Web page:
December 27, 2018

Researcher Profile – Reza Hakkak, Ph.D.

Reza Hakkak, PhD, a professor in the Department of Dietetics and Nutrition and associate dean for research College of Health Professions and Professor of Pediatrics, College of Medicine has contributed greatly to research on effects of diets on diseases prevention and obesity and breast cancer and is known nationally and internationally for his discoveries and his expertise in these areas.

From his publication in year 2000 where he showed that the specific protein in diets can reduce breast and colon cancer, he started a new idea among the cancer researchers to investigate the role of diet in cancer prevention in more depth. His initial research article on diet and cancer prevention received national and international attention among cancer researchers and is considered as one of the classical papers in this field. For past 28 years Dr. Hakkak has awarded several grants as Principle of C0-Princple Investigator.

Dr. Hakkak’s research has explored nutrition and energy balance, primarily through rodent models. By studying lean and obese Zucker rats in work funded by the Susan G Komen Breast Cancer Foundation, he has examined the influence of obesity on the development of mammary tumors, as well as on intermediate markers of risk, such as serum adiponectin and insulin-like growth factors. His discovery that obesity promotes carcinogen-induced mammary tumors in rats was a landmark paper published in the journal Breast Cancer Research, and his work in rodents as served as a basis for investigations in humans.

Dr. Hakkak was one of the first to recognize the link between obesity and breast cancer, which opened up an entirely new area of research. He made a compelling discovery linking the effects of obesity and soy isoflavone ingestion to the risk of breast cancer development. This observation goes against the current dogma regarding soy ingestion and breast cancer risk as it strongly suggests that obesity increases rather than decreases the risk for developing breast cancer with long-term ingestion of soy isoflavones. Dr. Hakkak’s surprising finding has global implications with regard to nutrition and cancer risk, especially given the worldwide increase in the ingestion of soy-containing products. Lately, his work on obesity and soy on liver steatosis has been recognized by different researchers.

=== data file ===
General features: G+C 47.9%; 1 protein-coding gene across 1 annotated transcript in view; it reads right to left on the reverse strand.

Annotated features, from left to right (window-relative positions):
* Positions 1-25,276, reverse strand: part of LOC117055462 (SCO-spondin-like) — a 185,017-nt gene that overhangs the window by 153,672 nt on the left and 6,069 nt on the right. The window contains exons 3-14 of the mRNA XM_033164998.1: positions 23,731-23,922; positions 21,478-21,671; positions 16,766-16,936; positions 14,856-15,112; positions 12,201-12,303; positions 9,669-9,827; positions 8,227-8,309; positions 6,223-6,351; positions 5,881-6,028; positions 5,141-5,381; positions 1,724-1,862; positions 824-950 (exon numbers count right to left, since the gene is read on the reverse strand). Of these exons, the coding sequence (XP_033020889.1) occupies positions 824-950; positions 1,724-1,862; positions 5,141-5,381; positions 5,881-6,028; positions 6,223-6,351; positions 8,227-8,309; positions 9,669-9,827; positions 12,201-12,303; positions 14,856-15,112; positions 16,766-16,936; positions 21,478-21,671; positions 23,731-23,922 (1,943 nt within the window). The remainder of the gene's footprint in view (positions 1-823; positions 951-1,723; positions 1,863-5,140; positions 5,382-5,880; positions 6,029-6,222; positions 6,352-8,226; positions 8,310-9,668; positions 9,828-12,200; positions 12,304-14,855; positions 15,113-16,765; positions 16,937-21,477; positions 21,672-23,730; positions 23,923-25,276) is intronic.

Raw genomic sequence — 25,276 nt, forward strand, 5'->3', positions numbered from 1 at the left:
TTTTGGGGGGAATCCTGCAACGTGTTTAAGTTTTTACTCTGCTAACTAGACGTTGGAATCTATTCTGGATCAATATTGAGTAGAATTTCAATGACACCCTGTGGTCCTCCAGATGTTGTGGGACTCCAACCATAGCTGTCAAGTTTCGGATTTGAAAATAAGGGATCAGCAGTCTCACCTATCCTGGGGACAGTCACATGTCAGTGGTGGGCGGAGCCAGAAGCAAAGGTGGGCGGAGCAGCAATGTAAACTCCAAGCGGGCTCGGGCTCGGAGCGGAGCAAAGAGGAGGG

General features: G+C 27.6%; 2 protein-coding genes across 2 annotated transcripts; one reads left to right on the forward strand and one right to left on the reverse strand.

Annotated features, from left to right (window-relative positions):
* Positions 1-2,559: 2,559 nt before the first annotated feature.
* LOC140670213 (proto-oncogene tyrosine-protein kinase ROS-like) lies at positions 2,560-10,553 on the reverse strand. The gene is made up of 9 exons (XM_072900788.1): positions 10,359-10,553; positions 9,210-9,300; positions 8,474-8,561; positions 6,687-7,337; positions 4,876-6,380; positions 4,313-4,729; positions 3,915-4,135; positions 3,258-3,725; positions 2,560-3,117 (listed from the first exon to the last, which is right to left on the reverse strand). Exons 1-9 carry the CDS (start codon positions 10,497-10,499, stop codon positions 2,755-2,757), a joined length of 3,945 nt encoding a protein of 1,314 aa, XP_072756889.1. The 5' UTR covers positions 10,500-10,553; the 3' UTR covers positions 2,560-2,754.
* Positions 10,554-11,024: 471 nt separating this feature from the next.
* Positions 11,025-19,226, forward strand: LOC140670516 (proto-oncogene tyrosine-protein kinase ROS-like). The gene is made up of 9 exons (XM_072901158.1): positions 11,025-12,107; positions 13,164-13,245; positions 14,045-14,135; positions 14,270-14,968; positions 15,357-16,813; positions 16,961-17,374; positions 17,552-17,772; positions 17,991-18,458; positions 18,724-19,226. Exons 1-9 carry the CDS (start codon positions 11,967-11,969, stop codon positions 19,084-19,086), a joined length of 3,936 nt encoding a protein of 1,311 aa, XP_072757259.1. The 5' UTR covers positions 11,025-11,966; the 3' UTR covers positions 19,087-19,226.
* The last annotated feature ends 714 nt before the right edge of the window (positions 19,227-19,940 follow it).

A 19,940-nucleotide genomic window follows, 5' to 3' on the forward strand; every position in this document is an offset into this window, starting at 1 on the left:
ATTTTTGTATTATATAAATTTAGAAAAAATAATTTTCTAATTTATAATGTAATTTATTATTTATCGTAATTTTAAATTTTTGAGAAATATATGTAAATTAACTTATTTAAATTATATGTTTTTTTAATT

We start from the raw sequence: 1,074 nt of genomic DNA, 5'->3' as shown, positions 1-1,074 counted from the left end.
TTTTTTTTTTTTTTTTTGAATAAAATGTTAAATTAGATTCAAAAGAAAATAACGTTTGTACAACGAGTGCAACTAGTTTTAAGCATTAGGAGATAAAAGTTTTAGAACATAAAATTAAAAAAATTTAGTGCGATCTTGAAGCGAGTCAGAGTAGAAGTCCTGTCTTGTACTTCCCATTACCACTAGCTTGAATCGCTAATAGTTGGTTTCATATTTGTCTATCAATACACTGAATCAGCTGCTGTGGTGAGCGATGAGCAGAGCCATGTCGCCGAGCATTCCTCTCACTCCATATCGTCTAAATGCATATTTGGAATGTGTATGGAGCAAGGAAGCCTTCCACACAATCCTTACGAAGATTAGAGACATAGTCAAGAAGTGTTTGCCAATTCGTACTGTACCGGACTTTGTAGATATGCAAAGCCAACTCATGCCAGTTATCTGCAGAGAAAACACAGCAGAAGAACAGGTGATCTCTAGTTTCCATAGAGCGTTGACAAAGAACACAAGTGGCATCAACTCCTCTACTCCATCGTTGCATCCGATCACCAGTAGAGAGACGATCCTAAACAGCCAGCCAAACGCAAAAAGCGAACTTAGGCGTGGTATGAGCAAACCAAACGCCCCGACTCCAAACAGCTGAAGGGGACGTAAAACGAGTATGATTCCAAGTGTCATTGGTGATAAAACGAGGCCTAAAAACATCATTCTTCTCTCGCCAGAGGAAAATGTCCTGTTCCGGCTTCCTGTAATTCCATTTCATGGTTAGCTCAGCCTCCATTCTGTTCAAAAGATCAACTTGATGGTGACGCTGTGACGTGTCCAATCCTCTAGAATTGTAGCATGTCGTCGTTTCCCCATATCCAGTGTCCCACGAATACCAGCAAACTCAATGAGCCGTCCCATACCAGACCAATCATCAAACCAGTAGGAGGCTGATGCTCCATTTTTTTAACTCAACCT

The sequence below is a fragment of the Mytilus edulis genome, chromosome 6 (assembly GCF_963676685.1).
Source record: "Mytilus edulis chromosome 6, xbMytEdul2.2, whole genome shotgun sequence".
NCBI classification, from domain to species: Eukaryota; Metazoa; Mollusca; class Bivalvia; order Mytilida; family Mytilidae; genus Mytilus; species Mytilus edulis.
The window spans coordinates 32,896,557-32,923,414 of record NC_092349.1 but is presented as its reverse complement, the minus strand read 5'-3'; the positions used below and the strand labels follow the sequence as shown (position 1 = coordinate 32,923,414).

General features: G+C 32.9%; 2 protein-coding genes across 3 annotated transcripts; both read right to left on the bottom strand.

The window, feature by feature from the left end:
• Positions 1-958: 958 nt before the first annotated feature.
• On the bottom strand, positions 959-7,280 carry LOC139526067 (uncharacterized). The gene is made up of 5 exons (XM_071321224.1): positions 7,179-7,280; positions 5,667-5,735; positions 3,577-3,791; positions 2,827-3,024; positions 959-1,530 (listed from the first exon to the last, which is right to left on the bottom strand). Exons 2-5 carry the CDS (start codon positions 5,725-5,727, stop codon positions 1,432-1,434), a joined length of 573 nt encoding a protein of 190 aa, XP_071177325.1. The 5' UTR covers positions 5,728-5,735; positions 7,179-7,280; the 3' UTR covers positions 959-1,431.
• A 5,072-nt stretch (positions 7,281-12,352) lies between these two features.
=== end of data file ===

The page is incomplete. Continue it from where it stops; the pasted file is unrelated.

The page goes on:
In addition to his scholarly work on obesity and cancer and his peer-reviewed publications on this topic, Dr. Hakkak has also applied his expertise in obesity to public health efforts, studying human obesity and its effects on human health, including children in a Head Start program. Thus, Dr. Hakkak’ s highly creative work transitions from the discoveries in the laboratory using rodent models to application to human populations, in research projects as well as in application for public health. His work has had an impact not only in moving the science in obesity research in the laboratory, but also in human health.

Dr. Hakkak has published  58 articles, 205 abstracts and presentations at the national and international meetings. He serves on editorial boards of several Journals In 2016, he founded the Journal of Obesity and Chronic Diseases, and he serves on the editorial boards of multiple professional journals.

Download Dr. Hakkak's CV